Best asset class of 2008
Not too late to get aboard
THE PRICES of listed preference shares have increased by around 15% over the past six weeks. That dramatic improvement and the excellent cash dividend yield of between 12% and 14% that investors earn on prefs in any case make this the best asset class so far for 2008. It’s amazing to think that in the midst of an environment of huge resources shares and a First World financial sector, a modest product such as listed preference shares is the best place to park your money.
The dramatic increase in the prices of prefs was brought about by the change of perception regarding inflation prospects about two months ago. The negative mood then – when the inflation rate rose sharply to above 10% and producer prices were heading for a 20% increase for the year – has made way for renewed confidence that the inflation rate, and therefore also interest rates, could again fall.
The trigger was presumably the drop in the price of crude oil and the latest prospects that petrol and diesel retail prices would drop by as much as 100c/litre at the start of September.
For old investors who had to look on despondently over the past few years at the constant fall in the prices of preference shares, while every adviser who knows anything about the product tried to talk the prices up, the increase is excellent news. Their capital losses over the past three years have been nearly wiped out within six weeks.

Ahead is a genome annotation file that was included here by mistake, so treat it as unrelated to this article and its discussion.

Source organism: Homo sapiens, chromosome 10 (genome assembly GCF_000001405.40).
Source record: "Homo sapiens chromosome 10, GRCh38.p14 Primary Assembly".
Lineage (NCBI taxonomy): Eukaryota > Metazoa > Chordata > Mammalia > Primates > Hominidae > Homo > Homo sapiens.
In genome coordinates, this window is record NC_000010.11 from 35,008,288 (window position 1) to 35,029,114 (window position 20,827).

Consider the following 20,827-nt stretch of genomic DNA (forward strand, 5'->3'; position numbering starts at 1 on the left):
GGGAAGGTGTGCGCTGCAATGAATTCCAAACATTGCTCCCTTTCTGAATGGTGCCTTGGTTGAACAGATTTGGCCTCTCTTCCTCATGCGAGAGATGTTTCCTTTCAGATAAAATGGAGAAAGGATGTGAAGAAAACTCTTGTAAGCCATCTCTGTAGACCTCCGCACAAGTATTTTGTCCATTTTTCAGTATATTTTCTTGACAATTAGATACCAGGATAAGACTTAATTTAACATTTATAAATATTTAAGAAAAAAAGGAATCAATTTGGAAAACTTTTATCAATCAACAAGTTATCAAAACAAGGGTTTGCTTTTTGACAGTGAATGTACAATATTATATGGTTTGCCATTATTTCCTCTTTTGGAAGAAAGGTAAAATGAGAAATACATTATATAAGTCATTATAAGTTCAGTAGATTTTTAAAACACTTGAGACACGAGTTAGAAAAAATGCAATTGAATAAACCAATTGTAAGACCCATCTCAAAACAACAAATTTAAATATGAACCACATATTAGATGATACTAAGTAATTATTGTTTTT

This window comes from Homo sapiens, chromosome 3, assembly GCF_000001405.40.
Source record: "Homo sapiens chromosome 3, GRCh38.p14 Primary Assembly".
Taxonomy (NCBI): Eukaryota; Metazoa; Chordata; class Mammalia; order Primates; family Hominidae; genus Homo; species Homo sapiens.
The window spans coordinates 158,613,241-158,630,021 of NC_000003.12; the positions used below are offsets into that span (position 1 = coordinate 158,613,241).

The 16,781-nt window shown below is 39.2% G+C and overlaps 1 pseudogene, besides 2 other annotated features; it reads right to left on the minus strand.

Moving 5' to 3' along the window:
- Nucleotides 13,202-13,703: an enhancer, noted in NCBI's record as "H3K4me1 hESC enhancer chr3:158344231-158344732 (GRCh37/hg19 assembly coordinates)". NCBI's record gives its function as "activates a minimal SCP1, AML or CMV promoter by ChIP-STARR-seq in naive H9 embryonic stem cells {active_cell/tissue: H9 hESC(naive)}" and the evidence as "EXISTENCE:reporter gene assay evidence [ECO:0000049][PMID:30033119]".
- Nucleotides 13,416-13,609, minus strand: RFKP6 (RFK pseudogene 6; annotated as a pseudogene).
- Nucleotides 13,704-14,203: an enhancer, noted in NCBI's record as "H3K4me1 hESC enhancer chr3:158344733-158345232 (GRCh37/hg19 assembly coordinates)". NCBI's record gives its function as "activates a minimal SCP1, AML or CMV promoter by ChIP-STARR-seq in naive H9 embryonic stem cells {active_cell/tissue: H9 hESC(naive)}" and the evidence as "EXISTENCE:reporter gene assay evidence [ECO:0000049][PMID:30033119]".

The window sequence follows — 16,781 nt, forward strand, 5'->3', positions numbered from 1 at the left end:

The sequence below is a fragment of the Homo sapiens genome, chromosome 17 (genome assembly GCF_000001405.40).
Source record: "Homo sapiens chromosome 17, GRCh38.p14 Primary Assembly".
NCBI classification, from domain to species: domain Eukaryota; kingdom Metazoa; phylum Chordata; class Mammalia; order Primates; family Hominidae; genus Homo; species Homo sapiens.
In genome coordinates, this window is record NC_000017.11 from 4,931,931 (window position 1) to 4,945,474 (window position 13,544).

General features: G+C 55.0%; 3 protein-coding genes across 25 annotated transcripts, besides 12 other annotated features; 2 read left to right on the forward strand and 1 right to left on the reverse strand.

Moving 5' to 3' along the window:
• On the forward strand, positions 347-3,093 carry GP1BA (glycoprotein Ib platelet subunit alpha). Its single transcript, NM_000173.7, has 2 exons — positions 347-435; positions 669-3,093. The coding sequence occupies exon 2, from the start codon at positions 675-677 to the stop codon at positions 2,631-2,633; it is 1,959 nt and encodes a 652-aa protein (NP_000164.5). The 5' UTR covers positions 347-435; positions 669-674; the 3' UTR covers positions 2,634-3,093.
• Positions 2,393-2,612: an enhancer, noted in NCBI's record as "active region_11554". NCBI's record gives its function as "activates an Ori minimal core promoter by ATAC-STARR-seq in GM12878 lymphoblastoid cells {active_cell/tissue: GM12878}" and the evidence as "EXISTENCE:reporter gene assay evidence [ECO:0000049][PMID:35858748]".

For other investors, especially those dependent on an income, who haven’t yet bought preference shares it’s still not too late, says Sasfin’s Elan Levy. He’s also the compiler of the graph, showing clearly the increase in the prices of pref shares. He says it’s not too late to buy.
Levy’s price index starts in June 2006 on 100. A few weeks ago it fell to below 75. Now it’s recovered to 85. However, the correct or deemed value, as he calls it, is probably closer to 100, as it was in 2006.
The current dividend on A class shares, such as those of SA’s Big Four banks, is still above 11%, while investors slightly lower down in Sasfin and PSG can enjoy a 13,5% dividend yield. That’s equal to an interest income of around 20%/year for individuals with a marginal tax rate of 40%.
Choose your favourite from the table and don’t hesitate to buy.
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